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Cosmetics and Atopic Dermatitis

Everyone wants to put their best face forward, and cosmetics are often part of a daily routine. Makeup, hair dye, nail products, and perfume may also contribute to an individual’s sense of style. However, these products can irritate the skin of people with atopic dermatitis (AD), the most common form of eczema. AD causes red, inflamed, dry skin that may have bumps or blisters that ooze fluid. AD also causes an intense itch.

While the chronic condition is most common in children, some people develop it as adults, and some people continue to have relapses of the skin condition into adulthood. There is currently no cure for AD, although treatment and proper skin care can help minimize symptoms and reduce flares. AD can affect the skin on many different areas of the body, including the neck, hands, face, and eyelids.1 Because AD causes damage to the skin barrier, creating cracks or openings in the outer layers of the skin, it can be sensitive to certain substances, including some soaps and cosmetics. Irritating substances can cause burning, stinging, and worsen AD, and these products should be avoided.1,2

Contact dermatitis and cosmetics

Contact dermatitis is another skin condition that occurs when the skin comes into contact with a substance that is irritating or allergenic. Contact dermatitis includes both allergic contact dermatitis (in which the skin develops an allergy to a substance) and irritant contact dermatitis (in which the skin becomes physically irritated to a chemical). Contact dermatitis can also sometimes be caused by cosmetics, including ingredients in makeup, hair dye, nail products, and perfume.2,3

A doctor can perform a patch test, in which different allergens are applied to the skin and worn for 48 hours. Patch tests can be helpful to detect allergic contact dermatitis, which causes delayed allergic reactions in the skin.3,4 Relevant allergens identified by patch testing should subsequently be avoided.

Fragrances and preservatives

The fragrances and preservatives used in cosmetics are frequently what causes an allergic reaction or irritation of skin affected by AD. It is best to choose cosmetics that are labeled “fragrance-free,” “unscented,” and “hypoallergenic.” However, even some of those products may contain masking fragrances that could cause irritation.3 Patch testing, as described above, can be used to detect allergic contact dermatitis to fragrances and some preservatives.

Hair dye

Hair dye can be a significant cause of contact dermatitis or irritate skin affected by AD. The chemicals used in hair dye can cause scalp, face, and/or neck dermatitis. Any products that seem to worsen AD should be avoided. People with AD should test their sensitivity to hair dye with a patch test prior to use.5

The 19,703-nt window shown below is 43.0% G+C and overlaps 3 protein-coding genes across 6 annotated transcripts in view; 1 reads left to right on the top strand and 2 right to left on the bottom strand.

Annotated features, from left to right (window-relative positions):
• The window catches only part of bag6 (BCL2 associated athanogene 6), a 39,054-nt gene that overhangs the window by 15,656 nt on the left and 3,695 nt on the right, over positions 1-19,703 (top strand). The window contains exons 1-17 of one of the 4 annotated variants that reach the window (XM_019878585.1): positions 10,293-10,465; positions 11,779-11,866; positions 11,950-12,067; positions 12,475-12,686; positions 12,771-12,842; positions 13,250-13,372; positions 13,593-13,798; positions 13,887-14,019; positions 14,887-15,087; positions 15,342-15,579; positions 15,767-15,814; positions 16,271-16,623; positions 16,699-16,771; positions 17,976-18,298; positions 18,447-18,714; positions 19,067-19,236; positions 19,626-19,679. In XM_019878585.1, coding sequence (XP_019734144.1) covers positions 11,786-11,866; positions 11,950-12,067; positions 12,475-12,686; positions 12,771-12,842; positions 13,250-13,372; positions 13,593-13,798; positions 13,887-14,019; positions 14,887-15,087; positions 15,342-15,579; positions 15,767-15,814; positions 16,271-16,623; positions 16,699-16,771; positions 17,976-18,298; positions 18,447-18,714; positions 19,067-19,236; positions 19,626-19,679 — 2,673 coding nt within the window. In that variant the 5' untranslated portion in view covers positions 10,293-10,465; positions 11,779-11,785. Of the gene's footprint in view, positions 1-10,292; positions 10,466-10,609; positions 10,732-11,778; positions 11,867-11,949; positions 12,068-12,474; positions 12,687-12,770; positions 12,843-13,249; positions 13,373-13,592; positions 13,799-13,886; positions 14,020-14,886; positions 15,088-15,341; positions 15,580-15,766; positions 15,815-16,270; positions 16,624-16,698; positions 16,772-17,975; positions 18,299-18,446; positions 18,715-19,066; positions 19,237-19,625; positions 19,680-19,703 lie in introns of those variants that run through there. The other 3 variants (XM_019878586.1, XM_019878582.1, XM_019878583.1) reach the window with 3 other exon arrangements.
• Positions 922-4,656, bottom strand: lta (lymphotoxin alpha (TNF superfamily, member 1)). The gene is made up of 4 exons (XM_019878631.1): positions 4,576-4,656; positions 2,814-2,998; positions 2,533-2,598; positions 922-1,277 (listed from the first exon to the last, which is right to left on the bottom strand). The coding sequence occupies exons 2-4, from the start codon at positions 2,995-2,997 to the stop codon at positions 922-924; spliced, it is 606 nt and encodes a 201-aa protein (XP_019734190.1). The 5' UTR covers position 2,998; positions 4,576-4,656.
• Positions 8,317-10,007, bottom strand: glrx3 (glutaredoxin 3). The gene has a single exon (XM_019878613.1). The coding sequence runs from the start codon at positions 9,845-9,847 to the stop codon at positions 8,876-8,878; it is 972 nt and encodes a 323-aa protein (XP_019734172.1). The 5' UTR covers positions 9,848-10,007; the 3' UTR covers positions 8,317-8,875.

The best makeup brands for people with AD are those that work for the individual and do not trigger or worsen the skin condition. Most people find that brands that are hypoallergenic and fragrance-free are less likely to cause irritation.

A key part of treating and preventing flares of AD is the frequent use of moisturizers, and moisturizers are also important for facial skin and the skin around the eyes, which is delicate and can be more sensitive. Some people with AD find that makeup products that are cream-based, rather than powdered, work better for their skin.

Skin that is affected by AD has a damaged skin barrier, which is more susceptible to infection from bacteria and other microorganisms. If using makeup brushes, clean them regularly to prevent bacteria growth, or apply makeup with clean fingers.

Emily Downward | June 2017
  1. Lyons JJ, Milner JD, Stone KD. Atopic dermatitis in children: clinical features, pathophysiology, and treatment. Immunol Allergy Clin North Am. 2015;35:161-183.
  2. Cleveland Clinic. Accessed online on 5/10/17 at
  3. Hamilton T, de Gannes GC. Allergic contact dermatitis to preservatives and fragrances in cosmetics. Skin Therapy Lett. 2011 Apr;16(4):1-4.
  4. Mayo Clinic. Accessed online on 4/30/17 at
  5. Gupta M, Mahajan VK, Mehta KS, Chauhan PS. Hair dye dermatitis and p-phenylenediamine contact sensitivity: A preliminary report. Indian Dermatology Online Journal. 2015;6(4):241-246. doi:10.4103/2229-5178.160253.